This post is by CHMP’s graduate fellow, Amanda Anderson, RN. Amanda is a practicing bedside nurse in Manhattan, and a student in the Hunter-Bellevue School of Nursing‘s dual MSN/MPA program with Baruch College. At HBSON, she co-directs The Nurses Writing Project, a nurse-specific writing program that uses peer-based collaborative writing assistance and reflective writing practices to grow nurse leadership via the written word. She blogs here, and for a number of other nursing sites. Find her clips via her blog, This Nurse Wonders. She tweets @12hourRN.
She was gone, and we knew it. Her heart was just too sick and just too tired to benefit from the chest compressions we had started moments ago. We knew the code would bring only trauma to her failing body, but she was so young, and we had already done so much, and this is what she wanted. Besides, we loved her.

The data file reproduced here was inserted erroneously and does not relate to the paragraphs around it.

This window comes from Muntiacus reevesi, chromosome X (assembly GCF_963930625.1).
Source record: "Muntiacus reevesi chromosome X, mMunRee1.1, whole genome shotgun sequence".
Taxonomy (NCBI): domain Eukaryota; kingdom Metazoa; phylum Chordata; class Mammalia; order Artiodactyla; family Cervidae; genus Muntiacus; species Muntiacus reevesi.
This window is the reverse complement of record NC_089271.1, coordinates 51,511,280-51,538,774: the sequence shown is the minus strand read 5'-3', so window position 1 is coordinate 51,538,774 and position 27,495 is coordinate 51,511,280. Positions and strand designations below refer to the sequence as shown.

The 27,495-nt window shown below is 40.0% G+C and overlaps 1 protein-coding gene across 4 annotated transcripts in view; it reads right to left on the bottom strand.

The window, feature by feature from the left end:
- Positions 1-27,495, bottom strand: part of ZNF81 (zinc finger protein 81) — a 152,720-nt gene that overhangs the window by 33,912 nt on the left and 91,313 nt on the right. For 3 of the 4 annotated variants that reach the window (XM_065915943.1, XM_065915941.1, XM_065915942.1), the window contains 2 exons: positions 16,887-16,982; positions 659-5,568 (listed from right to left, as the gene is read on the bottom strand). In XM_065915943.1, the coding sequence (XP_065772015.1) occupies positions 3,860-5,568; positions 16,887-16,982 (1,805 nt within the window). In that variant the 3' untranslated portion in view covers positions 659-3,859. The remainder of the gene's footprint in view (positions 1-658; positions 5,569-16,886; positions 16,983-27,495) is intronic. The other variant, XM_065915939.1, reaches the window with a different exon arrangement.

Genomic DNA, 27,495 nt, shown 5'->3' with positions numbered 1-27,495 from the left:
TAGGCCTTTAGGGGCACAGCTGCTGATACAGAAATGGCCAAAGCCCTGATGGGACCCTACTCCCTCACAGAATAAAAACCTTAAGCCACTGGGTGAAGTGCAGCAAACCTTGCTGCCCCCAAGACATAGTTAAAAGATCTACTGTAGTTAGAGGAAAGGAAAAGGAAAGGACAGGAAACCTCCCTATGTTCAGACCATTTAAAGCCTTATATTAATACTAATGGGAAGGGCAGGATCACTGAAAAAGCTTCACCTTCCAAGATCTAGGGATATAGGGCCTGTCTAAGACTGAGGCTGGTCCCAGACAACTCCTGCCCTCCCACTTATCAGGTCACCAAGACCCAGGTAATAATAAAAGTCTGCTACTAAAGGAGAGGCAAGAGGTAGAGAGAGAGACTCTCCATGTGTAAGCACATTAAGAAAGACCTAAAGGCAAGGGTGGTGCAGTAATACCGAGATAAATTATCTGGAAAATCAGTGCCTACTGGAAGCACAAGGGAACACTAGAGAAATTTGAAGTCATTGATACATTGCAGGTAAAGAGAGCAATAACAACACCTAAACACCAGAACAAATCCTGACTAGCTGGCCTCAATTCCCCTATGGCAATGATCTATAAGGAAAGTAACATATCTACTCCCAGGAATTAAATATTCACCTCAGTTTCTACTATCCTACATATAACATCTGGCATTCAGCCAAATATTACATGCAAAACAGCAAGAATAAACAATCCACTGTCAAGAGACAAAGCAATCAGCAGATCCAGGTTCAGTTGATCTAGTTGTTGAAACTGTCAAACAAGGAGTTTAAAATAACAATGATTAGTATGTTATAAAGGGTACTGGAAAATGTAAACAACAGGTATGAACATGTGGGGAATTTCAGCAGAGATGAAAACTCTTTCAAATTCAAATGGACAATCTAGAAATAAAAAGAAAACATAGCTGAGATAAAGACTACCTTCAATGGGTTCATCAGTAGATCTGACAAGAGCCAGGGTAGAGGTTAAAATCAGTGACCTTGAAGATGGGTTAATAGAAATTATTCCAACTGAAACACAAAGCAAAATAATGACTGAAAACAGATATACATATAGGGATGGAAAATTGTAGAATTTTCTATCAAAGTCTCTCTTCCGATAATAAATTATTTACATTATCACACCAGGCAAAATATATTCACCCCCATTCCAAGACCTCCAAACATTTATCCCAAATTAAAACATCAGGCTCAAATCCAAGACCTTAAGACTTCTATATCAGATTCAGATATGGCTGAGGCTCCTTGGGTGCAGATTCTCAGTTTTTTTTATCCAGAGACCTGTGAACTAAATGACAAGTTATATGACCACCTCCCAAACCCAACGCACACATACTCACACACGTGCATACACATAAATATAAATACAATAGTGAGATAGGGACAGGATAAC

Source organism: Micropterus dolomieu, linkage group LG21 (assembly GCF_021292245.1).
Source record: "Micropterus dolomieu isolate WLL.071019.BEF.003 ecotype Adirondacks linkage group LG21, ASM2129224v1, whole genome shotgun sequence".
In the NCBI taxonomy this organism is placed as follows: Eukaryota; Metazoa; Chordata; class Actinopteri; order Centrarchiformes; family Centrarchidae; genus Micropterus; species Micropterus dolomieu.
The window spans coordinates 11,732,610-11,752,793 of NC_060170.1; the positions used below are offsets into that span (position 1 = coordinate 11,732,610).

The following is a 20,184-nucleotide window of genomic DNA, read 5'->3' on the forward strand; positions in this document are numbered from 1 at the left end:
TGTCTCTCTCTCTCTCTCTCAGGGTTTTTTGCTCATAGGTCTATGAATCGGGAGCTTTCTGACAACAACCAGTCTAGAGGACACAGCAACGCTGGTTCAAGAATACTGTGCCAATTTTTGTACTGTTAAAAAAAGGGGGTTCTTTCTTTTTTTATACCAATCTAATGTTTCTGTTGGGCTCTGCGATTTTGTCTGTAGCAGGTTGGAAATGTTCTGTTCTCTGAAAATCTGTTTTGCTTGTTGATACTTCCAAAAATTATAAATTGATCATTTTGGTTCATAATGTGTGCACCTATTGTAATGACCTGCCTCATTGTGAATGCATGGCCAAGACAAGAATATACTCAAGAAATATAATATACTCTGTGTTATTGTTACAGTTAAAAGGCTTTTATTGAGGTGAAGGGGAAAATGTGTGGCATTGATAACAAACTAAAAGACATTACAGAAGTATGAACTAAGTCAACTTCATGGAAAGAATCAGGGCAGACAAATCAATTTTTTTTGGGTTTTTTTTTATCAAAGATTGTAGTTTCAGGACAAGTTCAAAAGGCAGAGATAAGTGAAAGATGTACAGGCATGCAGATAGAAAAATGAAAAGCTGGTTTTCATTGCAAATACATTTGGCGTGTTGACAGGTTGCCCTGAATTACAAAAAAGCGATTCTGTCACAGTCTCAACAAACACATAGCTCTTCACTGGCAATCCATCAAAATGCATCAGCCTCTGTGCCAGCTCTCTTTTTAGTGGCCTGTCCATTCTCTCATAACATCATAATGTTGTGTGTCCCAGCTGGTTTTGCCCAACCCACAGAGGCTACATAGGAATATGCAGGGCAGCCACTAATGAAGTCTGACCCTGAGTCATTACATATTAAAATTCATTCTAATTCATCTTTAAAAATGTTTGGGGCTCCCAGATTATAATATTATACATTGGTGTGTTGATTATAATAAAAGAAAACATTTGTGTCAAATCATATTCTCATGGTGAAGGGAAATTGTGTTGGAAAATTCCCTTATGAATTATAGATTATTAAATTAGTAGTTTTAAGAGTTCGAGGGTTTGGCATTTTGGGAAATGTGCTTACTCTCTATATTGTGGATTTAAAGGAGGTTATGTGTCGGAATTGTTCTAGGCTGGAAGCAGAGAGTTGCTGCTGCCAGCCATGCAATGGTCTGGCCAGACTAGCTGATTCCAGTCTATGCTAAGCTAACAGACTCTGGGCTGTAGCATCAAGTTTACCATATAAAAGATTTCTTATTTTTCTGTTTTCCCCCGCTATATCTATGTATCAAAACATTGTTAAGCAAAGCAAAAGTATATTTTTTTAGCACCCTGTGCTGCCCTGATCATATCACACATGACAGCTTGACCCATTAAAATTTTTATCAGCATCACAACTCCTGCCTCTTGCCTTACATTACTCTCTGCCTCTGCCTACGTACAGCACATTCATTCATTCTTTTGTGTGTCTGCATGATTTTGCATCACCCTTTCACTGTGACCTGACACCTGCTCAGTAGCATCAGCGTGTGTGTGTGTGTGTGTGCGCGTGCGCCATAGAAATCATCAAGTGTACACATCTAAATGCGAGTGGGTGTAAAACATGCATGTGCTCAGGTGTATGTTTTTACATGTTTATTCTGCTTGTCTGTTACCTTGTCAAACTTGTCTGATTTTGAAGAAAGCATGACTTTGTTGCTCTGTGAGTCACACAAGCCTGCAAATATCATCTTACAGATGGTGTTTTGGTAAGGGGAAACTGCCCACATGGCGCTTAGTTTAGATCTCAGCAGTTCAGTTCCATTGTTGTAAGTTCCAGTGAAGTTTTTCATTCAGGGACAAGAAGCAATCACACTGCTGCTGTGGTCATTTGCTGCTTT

With code bell blaring, our attending for the night – young, too, but healthy – ran to the head of the bed to intubate. Shaking hands barely wrapped in the first gloves she could find, she pried open her blood-filled mouth. We tried to clear this blood that poured – blood full of disease and fear, blood accidentally infected at birth.
Thumping, splashing, yelling – the violence of the code sent red waves of grief over us as we worked. Somehow, someone tied masks on our faces long after our grim care began – we spent no moments thinking of risk, speeding forward for the life we so desperately wanted to save.
In health care, whether we love our patients or not, we daily risk our health on their behalf. We risk needle sticks, violence, and the impervious chance of infectious spread. Ebola brought this risk into the view of American media, but its spotlight simply illuminates the daily chances we take to care under the shadow of HIV, Hepatitis or even pneumonia. The American Nurses Association, and state boards of nursing, clearly state that our ethical duty as nurses comes irrespective to patient diagnosis. Besides, I don’t know a single provider that would sit back or deny care to a patient in life-saving need.